“Travel payments is an extremely complex business because travel is an inherently global industry, which means travel companies need to focus on global consistency. It’s no good offering a Chinese traveller UnionPay on your China website, as you also need to ensure they can accept UnionPay when they deal with your travel agent and when they’re at the airport, ” says Tompkins.

“It’s important for travel companies to have a flexible approach to alternative payment methods which allows them to easily switch different methods in and out across each market they serve, ” he adds.

Not right now

While the world is gradually moving towards a cashless society, Malaysian Association Of Tour And Travel Agents (Matta) president Datuk Tan Kok Liang doesn’t think it’s practical for travellers to go completely cashless – not at this point in time, at least.

“Cashless travel is the way of the future but we are far from being able to travel without cash. For now, travellers can go with fewer cash, but not completely without, ” he says.

Tan highlights instances where smaller and more rural destinations may lack the facility to accept cashless transactions.

“Even in metropolitan and well-developed areas there are still many instances where only cash is accepted. Until the adoption of cashless payment becomes all-pervasive, tourists should always keep spare cash handy.

“The key limitation for cashless travel is when there is no access to the Internet or where telecommunications networks are unstable or totally non-existent, or even when equipment malfunctions occur, ” he says.  Tourists should always keep spare cash handy, says Tan. — FilepicTourists should always keep spare cash handy, says Tan. — Filepic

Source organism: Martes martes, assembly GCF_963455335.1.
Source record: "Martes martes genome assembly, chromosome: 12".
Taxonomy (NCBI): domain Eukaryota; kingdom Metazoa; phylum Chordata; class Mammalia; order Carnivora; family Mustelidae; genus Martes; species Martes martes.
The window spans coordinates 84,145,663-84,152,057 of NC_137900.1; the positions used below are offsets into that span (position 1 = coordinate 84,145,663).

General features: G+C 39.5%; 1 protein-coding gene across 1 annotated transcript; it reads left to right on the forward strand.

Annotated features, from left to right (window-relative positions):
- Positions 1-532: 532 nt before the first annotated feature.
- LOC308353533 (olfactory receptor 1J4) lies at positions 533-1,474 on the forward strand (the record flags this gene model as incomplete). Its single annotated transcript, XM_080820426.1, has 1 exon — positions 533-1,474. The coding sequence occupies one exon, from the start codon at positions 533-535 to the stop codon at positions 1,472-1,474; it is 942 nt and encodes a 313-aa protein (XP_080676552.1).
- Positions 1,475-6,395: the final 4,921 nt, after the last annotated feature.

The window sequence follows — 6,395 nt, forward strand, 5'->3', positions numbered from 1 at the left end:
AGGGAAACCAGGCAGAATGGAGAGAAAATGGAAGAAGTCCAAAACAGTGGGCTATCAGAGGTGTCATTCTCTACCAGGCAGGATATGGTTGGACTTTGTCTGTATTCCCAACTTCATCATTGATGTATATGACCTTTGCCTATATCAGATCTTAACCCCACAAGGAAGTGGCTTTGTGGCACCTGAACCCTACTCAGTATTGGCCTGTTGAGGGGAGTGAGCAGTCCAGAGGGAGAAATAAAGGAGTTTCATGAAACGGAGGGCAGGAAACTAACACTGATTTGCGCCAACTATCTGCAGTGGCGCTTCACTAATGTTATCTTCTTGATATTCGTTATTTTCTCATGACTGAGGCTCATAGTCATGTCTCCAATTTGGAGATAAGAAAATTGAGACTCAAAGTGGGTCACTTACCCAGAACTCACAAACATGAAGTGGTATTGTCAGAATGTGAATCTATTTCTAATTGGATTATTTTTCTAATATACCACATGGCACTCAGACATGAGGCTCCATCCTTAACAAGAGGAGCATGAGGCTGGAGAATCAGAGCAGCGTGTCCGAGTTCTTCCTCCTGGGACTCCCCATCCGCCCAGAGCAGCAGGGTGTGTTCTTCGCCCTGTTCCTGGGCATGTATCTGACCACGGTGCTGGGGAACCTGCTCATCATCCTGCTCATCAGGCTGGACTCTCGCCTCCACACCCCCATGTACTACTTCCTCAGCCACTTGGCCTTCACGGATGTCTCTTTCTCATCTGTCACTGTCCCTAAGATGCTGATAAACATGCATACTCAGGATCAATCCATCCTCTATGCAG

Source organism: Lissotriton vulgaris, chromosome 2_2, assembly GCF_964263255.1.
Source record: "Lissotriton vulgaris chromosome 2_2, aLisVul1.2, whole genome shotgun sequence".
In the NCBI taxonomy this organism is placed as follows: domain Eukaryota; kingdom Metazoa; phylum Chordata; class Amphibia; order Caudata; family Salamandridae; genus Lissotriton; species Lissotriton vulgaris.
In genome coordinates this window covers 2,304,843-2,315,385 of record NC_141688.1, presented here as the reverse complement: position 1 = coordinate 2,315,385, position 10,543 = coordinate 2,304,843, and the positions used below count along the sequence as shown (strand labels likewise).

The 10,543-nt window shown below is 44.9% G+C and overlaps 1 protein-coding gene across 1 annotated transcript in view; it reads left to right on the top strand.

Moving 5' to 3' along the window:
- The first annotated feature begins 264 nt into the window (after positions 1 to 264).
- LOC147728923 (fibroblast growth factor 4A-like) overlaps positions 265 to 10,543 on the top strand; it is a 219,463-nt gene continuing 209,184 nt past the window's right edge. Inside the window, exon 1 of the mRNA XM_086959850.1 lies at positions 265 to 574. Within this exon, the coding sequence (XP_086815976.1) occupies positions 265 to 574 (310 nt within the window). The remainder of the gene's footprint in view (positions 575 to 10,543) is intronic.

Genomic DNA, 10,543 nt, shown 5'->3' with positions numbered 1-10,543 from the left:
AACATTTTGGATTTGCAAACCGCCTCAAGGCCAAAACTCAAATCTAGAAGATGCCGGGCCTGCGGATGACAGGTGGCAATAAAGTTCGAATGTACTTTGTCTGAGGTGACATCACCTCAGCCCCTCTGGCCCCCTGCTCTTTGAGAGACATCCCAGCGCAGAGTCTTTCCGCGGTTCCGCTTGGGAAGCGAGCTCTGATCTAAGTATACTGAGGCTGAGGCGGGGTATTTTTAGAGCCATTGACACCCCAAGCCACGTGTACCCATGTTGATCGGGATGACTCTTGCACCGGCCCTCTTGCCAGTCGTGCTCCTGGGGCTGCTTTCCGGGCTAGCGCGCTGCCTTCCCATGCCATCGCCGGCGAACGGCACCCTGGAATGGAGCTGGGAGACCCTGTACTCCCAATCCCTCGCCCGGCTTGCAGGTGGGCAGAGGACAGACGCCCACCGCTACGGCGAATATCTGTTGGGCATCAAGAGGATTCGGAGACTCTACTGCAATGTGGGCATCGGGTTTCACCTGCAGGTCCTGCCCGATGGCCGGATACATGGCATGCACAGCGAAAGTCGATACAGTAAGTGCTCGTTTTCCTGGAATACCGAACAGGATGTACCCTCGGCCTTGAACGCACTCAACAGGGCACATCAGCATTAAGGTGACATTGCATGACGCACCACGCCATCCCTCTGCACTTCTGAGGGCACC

Although most travel agents in Malaysia can accommodate cashless travellers, Tan says the industry as a whole is not yet fully equipped.

It’s a sentiment echoed by Malaysia Association of Hotels (MAH) chief executive officer Yap Lip Seng.

“Tourism takes into consideration countless nationalities and currencies and that involve a huge amount of preparation – be it technologically, financially and even politically. To this day, travellers are still not able to use their credit cards at every destination or transaction, ” he says.

Yap says there needs to be a universal payment platform to give travellers peace of mind when spending abroad.

“Stakeholders should decide on one, or perhaps maximum two cashless platforms (other than credit cards), that would be accepted. The government needs to play a major role in this to avoid confusion and encourage adoption, ” he says.

That being said, both Tan and Yap believe going cashless presents new opportunities for the country’s tourism market in the lead-up to Visit Malaysia 2020.

“Payment method would not influence travellers’ decision or choice of destination, but ease of foreign exchange could and that may be a part of the cashless mechanism. If we are able to offer attractive exchange rates (through these cashless platforms) and transfers or transactions, it could be a game changer, ” Yap says.

However, he warns that stakeholders should not forget about travellers who are less tech-savvy, or even the elderly.

This is a reservation recognised by Amadeus’ Tompkins.

“As with any technological change, there will always be certain demographics that prefer to use tried-and-tested methods such as cash payments. Older travellers might feel more at home with a cheque or cash. Similarly, in certain markets people are very concerned about their privacy, and therefore prefer not to pay online.

“This is a natural evolution and our role is to make sure the industry can offer the widest choice to help travellers pay in the way they want, ” he concludes.